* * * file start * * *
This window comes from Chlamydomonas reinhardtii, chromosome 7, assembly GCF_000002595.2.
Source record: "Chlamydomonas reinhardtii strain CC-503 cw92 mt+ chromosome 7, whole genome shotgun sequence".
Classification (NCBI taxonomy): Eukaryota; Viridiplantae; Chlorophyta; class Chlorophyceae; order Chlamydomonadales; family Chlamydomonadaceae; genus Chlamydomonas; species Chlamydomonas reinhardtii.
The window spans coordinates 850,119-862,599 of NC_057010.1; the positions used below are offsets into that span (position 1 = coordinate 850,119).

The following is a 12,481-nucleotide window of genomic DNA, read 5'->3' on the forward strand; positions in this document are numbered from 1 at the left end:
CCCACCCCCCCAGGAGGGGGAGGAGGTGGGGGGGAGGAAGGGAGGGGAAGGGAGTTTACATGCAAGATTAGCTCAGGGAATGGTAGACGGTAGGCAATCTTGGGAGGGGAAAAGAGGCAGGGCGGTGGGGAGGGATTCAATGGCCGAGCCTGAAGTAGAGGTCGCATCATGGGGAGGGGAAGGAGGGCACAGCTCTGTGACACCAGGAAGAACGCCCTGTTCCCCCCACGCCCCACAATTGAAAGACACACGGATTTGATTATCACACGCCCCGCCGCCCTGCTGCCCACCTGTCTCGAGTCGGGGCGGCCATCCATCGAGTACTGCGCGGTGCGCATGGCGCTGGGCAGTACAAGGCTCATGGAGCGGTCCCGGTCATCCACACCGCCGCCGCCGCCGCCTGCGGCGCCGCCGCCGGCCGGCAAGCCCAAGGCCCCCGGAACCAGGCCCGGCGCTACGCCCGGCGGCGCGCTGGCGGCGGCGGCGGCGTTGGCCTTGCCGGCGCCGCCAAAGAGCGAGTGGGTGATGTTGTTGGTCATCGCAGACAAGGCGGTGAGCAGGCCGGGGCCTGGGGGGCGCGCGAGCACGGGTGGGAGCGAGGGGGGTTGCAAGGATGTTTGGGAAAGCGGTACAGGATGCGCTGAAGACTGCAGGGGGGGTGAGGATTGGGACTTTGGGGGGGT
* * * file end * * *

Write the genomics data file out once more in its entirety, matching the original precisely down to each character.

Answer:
This window comes from Chlamydomonas reinhardtii, chromosome 7, assembly GCF_000002595.2.
Source record: "Chlamydomonas reinhardtii strain CC-503 cw92 mt+ chromosome 7, whole genome shotgun sequence".
Classification (NCBI taxonomy): Eukaryota; Viridiplantae; Chlorophyta; class Chlorophyceae; order Chlamydomonadales; family Chlamydomonadaceae; genus Chlamydomonas; species Chlamydomonas reinhardtii.
The window spans coordinates 850,119-862,599 of NC_057010.1; the positions used below are offsets into that span (position 1 = coordinate 850,119).

The following is a 12,481-nucleotide window of genomic DNA, read 5'->3' on the forward strand; positions in this document are numbered from 1 at the left end:
CCCACCCCCCCAGGAGGGGGAGGAGGTGGGGGGGAGGAAGGGAGGGGAAGGGAGTTTACATGCAAGATTAGCTCAGGGAATGGTAGACGGTAGGCAATCTTGGGAGGGGAAAAGAGGCAGGGCGGTGGGGAGGGATTCAATGGCCGAGCCTGAAGTAGAGGTCGCATCATGGGGAGGGGAAGGAGGGCACAGCTCTGTGACACCAGGAAGAACGCCCTGTTCCCCCCACGCCCCACAATTGAAAGACACACGGATTTGATTATCACACGCCCCGCCGCCCTGCTGCCCACCTGTCTCGAGTCGGGGCGGCCATCCATCGAGTACTGCGCGGTGCGCATGGCGCTGGGCAGTACAAGGCTCATGGAGCGGTCCCGGTCATCCACACCGCCGCCGCCGCCGCCTGCGGCGCCGCCGCCGGCCGGCAAGCCCAAGGCCCCCGGAACCAGGCCCGGCGCTACGCCCGGCGGCGCGCTGGCGGCGGCGGCGGCGTTGGCCTTGCCGGCGCCGCCAAAGAGCGAGTGGGTGATGTTGTTGGTCATCGCAGACAAGGCGGTGAGCAGGCCGGGGCCTGGGGGGCGCGCGAGCACGGGTGGGAGCGAGGGGGGTTGCAAGGATGTTTGGGAAAGCGGTACAGGATGCGCTGAAGACTGCAGGGGGGGTGAGGATTGGGACTTTGGGGGGGT